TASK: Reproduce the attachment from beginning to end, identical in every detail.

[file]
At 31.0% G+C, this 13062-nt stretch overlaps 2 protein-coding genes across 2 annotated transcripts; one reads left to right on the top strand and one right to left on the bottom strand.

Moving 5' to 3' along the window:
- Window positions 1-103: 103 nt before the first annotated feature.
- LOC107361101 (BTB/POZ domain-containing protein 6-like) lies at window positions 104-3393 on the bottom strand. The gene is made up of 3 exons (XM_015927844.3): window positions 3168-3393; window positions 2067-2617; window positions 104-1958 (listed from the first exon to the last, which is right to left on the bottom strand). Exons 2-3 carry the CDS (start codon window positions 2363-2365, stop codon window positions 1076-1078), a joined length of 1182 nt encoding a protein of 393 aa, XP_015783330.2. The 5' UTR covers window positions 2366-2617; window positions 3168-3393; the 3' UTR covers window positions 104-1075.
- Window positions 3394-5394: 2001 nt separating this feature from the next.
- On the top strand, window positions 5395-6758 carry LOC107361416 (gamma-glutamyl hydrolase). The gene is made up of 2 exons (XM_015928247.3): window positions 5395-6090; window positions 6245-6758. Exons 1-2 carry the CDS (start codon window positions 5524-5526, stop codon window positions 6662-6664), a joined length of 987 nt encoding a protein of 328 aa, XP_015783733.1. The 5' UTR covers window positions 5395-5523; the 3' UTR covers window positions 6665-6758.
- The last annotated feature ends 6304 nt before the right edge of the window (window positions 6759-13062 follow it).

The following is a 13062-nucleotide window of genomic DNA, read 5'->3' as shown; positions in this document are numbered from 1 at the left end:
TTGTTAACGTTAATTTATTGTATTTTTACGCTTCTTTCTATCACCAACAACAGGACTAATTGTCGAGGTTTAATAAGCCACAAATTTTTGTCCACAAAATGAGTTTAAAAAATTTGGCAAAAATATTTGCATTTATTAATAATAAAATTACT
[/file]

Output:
At 31.0% G+C, this 13062-nt stretch overlaps 2 protein-coding genes across 2 annotated transcripts; one reads left to right on the top strand and one right to left on the bottom strand.

Moving 5' to 3' along the window:
- Window positions 1-103: 103 nt before the first annotated feature.
- LOC107361101 (BTB/POZ domain-containing protein 6-like) lies at window positions 104-3393 on the bottom strand. The gene is made up of 3 exons (XM_015927844.3): window positions 3168-3393; window positions 2067-2617; window positions 104-1958 (listed from the first exon to the last, which is right to left on the bottom strand). Exons 2-3 carry the CDS (start codon window positions 2363-2365, stop codon window positions 1076-1078), a joined length of 1182 nt encoding a protein of 393 aa, XP_015783330.2. The 5' UTR covers window positions 2366-2617; window positions 3168-3393; the 3' UTR covers window positions 104-1075.
- Window positions 3394-5394: 2001 nt separating this feature from the next.
- On the top strand, window positions 5395-6758 carry LOC107361416 (gamma-glutamyl hydrolase). The gene is made up of 2 exons (XM_015928247.3): window positions 5395-6090; window positions 6245-6758. Exons 1-2 carry the CDS (start codon window positions 5524-5526, stop codon window positions 6662-6664), a joined length of 987 nt encoding a protein of 328 aa, XP_015783733.1. The 5' UTR covers window positions 5395-5523; the 3' UTR covers window positions 6665-6758.
- The last annotated feature ends 6304 nt before the right edge of the window (window positions 6759-13062 follow it).

The following is a 13062-nucleotide window of genomic DNA, read 5'->3' as shown; positions in this document are numbered from 1 at the left end:
TTGTTAACGTTAATTTATTGTATTTTTACGCTTCTTTCTATCACCAACAACAGGACTAATTGTCGAGGTTTAATAAGCCACAAATTTTTGTCCACAAAATGAGTTTAAAAAATTTGGCAAAAATATTTGCATTTATTAATAATAAAATTACT